If you watched the UCLA-Washington game on Saturday, you know why. Hawes is the most offensively skilled player in the country -- a guy who can score with either hand around the basket. He also possesses the ability to step out to 18 feet and draw out defenses.

The only thing that stops him offensively is his teammates. Much too often, Washington's guards refuse to pass it to Hawes on the block.

And while his rebounding has been a disappointment this season (thanks in part to Jon Brockman cleaning up every loose ball), Hawes' 14 boards against UCLA showed he was capable of excelling in that department too.

Add in his excellent passing skills and basketball IQ, and Hawes is one of the rare 7-footers who could come into the league and be a scoring threat right away.

Complete Chad Ford blog

Records At A Glance

J-Rich Comes Home, Drops 29 On Pistons

Warriors end six-game skid, win in Detroit

First Game Back
AP Photo/Tony Dejak
Dikembe Mutombo walks Yao Ming off the court during a timeout after Yao and Zydrunas Ilgauskas got tangled going after a rebound in the fourth quarter. The Cavs won 91-85. Yao finished with 16 points, 11 rebounds, 2 blocks and 5 turnovers. Yao missed 32 games with a leg injury.

Extreme Behavior
LeBron James

Monday's Best
Cavs forward LeBron James: King me. Thirty-two points, 12 rebounds and eight assists in a win over the Rockets that lifted Cleveland to 35-25 on the season. Edges Mehmet Okur, whose sinking of 13 of 15 shots against toothless Cats rates a close second.

Vince Carter

Monday's Worst:
Bucks center Andrew Bogut: The No. 1 overall pick from 2005 had three straight double-doubles coming into Monday's game. That run is over after 20 minutes on the court during which Bogut posted zero points and three rebounds in a 99-81 loss to the Magic.

Quote of the Day
"We can't play well if he goes right back to what he was doing before he got hurt, which is being a high turnover guy. It's impossible to have offensive rhythm."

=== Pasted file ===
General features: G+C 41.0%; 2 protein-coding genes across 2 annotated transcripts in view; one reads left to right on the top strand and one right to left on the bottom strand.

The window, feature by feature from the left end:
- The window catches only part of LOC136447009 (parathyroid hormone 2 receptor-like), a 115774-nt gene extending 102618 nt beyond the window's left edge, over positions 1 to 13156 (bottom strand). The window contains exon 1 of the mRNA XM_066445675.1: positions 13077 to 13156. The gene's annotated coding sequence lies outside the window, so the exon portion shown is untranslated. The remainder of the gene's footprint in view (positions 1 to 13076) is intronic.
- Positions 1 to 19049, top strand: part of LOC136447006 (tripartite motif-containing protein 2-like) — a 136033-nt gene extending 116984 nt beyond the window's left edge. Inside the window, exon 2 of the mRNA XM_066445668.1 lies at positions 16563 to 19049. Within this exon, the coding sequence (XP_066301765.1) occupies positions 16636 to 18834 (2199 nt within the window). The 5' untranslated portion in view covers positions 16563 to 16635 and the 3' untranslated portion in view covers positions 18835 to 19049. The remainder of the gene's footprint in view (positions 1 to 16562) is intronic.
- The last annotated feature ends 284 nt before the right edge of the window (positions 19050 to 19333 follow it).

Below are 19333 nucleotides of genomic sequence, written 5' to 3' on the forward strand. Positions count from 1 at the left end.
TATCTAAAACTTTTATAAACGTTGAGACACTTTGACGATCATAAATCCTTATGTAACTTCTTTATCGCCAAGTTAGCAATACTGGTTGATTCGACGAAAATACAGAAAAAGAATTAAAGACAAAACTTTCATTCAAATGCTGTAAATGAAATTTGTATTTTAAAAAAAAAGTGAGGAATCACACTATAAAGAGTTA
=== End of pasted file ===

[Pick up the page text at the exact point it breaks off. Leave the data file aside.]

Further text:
-- Rockets coach Jeff Van Gundy, on Yao Ming's uneven return, in which he committed five turnovers.

See how all 122 who played stacked up
Playoff matchups if season ended now

-- Andrew Ayres

Turn To Machine When Lottery Is Only Hope

As many Boston and Philadelphia fans grit their teeth with each totally unnecessary and counterproductive win, with each passing day, the NBA draft is that much closer. Check out where your team projects.

Lottery + Mock Draft

Don't Forget This Sun
Shawn Marion

A.J. (Chicago): When Phoenix loses to lowly Philadelphia with Shawn Marion out of the lineup, where are all the columns proclaiming him the MVP?

John Hollinger: This is a great point. If you looked at on-court versus off-court stats last season, it was Marion, not Steve Nash, who was the indispensable Sun; in fact it wasn't close. This year Nash's differential is better, but Marion's is still huge. It's just he misses so few games that people don't start on the "They're nothing without Marion" arguments the way they've done during Nash's absences.

Complete John Hollinger chat

"I Am Not Coming Back"
Reggie Miller

Reggie Miller told Dan Patrick on Monday how the rumor that he is returning to the NBA with the Dallas Mavericks got started.

"This all came from Mark Cuban," Miller said. "I have not spoken to Mark Cuban or anybody in the Mavericks organization … I am retired."

Is their a scenario that could bring you out? Patrick asked.

Miller, 41, was fairly mum, not saying what it would take to get him out of retirement.

For Miller, it seems the important thing is not to be seen as chasing a ring, and soliciting teams. But he allowed that if his people were contacted, he said his next step would be to talk to his family and friends about coming back.

Getting in shape to play for the U.S. national team this summer does interest him, he said.

The Big Show: Reggie bars